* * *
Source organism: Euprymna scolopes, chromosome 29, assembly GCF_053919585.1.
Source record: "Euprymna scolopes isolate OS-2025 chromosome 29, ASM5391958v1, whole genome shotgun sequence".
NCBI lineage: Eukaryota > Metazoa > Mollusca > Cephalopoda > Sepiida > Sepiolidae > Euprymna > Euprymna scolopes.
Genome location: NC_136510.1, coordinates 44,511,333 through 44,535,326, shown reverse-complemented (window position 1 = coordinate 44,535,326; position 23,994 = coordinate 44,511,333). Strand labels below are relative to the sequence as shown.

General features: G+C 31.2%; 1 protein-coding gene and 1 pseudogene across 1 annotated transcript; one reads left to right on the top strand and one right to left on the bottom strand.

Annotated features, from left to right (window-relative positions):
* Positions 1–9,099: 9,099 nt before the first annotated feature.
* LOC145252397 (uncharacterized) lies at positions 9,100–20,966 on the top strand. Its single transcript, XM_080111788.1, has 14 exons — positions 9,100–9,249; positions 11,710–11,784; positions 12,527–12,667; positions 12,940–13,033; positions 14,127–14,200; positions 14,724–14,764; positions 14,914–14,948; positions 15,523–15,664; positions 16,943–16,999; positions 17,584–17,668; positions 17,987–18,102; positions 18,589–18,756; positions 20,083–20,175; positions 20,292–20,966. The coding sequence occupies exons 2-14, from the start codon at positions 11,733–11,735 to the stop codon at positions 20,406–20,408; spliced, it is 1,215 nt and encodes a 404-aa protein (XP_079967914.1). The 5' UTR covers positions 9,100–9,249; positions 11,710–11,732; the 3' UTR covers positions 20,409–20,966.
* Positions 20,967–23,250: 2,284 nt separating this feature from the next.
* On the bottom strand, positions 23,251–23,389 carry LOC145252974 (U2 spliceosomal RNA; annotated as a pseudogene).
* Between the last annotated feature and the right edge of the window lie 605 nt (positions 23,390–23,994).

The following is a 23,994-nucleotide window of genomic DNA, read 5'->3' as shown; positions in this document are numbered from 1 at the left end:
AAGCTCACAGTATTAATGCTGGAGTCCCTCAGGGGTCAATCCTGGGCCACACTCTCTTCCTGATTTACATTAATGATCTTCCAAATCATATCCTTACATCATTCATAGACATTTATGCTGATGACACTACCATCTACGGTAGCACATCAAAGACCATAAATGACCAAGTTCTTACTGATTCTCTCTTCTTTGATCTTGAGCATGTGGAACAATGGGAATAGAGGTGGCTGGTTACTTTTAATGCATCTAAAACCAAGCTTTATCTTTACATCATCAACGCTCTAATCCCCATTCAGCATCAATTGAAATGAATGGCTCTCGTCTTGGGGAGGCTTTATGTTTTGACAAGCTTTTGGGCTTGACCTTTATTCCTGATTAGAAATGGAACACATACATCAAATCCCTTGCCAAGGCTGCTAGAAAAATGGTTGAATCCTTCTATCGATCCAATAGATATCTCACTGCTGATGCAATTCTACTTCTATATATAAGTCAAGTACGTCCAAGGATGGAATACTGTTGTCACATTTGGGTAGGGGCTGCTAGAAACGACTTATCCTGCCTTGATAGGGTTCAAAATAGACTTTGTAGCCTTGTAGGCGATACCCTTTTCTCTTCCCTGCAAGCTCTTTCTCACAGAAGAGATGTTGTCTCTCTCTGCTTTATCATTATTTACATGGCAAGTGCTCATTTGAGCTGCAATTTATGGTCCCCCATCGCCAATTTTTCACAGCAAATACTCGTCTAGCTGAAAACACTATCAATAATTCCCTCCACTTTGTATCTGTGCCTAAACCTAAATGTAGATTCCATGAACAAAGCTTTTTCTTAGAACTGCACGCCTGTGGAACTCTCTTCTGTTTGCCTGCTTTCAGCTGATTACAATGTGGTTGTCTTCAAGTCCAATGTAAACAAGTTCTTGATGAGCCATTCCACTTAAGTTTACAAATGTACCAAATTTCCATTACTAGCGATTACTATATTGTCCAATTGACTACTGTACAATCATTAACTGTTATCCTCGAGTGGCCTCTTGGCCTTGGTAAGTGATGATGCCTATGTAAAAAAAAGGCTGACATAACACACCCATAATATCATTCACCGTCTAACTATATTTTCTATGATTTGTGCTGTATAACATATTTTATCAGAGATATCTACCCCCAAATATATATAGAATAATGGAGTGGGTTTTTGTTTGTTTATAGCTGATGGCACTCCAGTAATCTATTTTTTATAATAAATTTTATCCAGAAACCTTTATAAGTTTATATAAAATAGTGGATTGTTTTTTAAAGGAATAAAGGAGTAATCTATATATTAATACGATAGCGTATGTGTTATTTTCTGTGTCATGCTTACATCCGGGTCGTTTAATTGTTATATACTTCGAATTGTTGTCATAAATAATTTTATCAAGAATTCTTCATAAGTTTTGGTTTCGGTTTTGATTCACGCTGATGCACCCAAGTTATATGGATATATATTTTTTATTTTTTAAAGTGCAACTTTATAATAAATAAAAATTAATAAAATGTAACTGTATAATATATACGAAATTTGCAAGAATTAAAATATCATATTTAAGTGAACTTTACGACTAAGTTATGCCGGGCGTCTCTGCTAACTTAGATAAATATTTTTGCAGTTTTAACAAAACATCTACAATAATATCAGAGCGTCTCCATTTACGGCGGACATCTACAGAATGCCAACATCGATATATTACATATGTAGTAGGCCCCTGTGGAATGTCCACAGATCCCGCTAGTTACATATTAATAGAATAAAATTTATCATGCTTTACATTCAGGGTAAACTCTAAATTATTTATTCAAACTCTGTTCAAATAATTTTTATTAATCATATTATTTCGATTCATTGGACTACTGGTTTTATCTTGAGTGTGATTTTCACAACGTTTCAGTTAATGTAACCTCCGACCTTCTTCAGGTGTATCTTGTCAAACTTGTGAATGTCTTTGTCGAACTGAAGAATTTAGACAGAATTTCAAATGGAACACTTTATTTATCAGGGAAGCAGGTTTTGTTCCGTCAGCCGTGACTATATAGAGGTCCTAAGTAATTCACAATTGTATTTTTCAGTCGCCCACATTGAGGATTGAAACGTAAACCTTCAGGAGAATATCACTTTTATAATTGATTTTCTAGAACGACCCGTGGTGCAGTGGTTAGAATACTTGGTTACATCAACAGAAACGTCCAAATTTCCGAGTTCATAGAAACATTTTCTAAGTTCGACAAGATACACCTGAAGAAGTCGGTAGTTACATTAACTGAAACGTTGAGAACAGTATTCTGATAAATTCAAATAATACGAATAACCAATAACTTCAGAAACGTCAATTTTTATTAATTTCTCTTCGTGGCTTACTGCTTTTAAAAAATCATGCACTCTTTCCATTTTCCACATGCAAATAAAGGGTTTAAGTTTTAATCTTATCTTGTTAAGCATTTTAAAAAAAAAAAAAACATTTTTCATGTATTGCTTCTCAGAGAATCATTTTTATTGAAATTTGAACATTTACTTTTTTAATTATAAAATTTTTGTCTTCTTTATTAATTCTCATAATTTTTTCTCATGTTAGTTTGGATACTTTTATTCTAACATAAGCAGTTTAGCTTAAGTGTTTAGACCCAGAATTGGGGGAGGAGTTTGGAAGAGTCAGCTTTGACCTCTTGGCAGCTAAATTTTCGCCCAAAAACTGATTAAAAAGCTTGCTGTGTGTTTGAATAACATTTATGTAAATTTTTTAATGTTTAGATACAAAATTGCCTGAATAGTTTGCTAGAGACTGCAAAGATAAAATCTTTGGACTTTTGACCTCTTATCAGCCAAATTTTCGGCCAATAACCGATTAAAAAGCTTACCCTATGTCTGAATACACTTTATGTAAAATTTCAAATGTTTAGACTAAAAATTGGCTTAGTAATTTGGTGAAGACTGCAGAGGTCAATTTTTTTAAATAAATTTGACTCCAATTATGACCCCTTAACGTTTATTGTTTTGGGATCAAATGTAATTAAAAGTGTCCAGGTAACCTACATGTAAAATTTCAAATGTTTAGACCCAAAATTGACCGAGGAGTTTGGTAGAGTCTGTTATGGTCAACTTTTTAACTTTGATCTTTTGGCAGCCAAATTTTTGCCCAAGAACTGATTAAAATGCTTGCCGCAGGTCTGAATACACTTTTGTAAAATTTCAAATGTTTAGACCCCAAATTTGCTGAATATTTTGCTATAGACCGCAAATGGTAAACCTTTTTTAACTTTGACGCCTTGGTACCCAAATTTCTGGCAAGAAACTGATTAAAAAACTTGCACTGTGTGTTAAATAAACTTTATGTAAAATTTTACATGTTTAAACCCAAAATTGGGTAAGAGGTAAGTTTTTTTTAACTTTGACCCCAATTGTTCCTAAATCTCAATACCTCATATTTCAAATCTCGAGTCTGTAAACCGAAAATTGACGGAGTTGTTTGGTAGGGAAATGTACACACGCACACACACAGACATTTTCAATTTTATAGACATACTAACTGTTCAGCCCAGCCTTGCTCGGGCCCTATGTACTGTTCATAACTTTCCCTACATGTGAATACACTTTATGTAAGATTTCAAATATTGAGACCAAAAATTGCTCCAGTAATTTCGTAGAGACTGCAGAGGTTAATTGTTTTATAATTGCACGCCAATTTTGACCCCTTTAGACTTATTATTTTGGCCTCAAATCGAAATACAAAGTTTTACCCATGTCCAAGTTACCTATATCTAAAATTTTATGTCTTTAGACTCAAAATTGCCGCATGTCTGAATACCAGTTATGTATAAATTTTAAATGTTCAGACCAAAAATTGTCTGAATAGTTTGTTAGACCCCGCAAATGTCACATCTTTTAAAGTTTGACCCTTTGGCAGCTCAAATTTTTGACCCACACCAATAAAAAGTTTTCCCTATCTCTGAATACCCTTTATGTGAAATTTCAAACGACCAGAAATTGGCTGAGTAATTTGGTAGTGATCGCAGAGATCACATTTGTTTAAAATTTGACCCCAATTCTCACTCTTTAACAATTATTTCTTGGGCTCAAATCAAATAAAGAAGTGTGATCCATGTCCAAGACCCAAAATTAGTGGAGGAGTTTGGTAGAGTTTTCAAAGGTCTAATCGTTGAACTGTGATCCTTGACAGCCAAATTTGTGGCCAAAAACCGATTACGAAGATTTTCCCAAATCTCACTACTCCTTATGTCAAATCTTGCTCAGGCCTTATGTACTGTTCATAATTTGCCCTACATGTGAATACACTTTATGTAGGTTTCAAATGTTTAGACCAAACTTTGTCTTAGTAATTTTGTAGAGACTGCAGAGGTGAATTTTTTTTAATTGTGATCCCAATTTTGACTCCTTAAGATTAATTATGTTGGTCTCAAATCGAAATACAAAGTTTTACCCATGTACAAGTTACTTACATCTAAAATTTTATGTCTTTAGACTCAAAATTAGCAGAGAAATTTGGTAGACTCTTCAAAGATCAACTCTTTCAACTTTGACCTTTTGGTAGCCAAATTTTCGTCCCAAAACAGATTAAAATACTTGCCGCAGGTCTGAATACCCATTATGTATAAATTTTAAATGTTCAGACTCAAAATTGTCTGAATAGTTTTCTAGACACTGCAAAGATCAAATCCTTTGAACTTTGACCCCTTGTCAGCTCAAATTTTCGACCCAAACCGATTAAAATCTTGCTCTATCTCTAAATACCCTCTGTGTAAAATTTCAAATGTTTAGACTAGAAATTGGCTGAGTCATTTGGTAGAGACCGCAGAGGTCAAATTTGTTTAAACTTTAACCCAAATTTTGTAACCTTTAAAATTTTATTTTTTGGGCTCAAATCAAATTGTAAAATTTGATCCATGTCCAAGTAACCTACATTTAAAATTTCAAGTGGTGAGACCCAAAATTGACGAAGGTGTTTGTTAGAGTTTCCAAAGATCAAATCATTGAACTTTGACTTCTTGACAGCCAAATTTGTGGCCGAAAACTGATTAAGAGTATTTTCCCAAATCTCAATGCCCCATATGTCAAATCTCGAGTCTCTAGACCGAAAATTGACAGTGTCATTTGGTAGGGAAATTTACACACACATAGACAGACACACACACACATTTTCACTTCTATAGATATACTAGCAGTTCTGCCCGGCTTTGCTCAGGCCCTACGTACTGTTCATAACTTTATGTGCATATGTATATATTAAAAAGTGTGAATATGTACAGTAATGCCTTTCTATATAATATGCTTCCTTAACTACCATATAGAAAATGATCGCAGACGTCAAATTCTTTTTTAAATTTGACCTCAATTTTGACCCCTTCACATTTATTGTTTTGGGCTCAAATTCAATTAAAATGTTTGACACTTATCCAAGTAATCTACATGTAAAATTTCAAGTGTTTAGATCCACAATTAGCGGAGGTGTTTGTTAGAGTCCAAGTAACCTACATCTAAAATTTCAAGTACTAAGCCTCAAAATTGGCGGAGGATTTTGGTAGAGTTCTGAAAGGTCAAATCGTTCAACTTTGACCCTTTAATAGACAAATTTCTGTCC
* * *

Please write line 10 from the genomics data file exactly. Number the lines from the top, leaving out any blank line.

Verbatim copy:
* On the bottom strand, positions 23,251–23,389 carry LOC145252974 (U2 spliceosomal RNA; annotated as a pseudogene).